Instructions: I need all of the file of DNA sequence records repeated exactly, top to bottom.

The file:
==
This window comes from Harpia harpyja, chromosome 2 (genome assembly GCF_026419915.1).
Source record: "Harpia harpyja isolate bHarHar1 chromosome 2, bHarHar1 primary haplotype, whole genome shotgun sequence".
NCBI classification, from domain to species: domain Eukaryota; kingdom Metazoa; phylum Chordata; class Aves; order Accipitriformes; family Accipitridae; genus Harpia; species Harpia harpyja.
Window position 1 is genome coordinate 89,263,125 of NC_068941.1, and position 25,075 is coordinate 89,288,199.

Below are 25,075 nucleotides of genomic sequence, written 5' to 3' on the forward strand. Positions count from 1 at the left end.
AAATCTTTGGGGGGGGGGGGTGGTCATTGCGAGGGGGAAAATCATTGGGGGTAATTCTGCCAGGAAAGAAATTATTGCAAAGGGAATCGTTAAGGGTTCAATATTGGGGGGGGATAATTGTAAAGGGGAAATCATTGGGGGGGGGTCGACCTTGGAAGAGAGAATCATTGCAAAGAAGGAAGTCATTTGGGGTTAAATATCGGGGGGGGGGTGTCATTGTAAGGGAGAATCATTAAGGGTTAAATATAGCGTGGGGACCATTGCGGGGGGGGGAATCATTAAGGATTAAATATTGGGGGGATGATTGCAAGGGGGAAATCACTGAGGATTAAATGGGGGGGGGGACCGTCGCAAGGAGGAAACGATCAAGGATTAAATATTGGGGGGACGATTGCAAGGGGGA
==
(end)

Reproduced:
This window comes from Harpia harpyja, chromosome 2 (genome assembly GCF_026419915.1).
Source record: "Harpia harpyja isolate bHarHar1 chromosome 2, bHarHar1 primary haplotype, whole genome shotgun sequence".
NCBI classification, from domain to species: domain Eukaryota; kingdom Metazoa; phylum Chordata; class Aves; order Accipitriformes; family Accipitridae; genus Harpia; species Harpia harpyja.
Window position 1 is genome coordinate 89,263,125 of NC_068941.1, and position 25,075 is coordinate 89,288,199.

Below are 25,075 nucleotides of genomic sequence, written 5' to 3' on the forward strand. Positions count from 1 at the left end.
AAATCTTTGGGGGGGGGGGGTGGTCATTGCGAGGGGGAAAATCATTGGGGGTAATTCTGCCAGGAAAGAAATTATTGCAAAGGGAATCGTTAAGGGTTCAATATTGGGGGGGGATAATTGTAAAGGGGAAATCATTGGGGGGGGGTCGACCTTGGAAGAGAGAATCATTGCAAAGAAGGAAGTCATTTGGGGTTAAATATCGGGGGGGGGGTGTCATTGTAAGGGAGAATCATTAAGGGTTAAATATAGCGTGGGGACCATTGCGGGGGGGGGAATCATTAAGGATTAAATATTGGGGGGATGATTGCAAGGGGGAAATCACTGAGGATTAAATGGGGGGGGGGACCGTCGCAAGGAGGAAACGATCAAGGATTAAATATTGGGGGGACGATTGCAAGGGGGA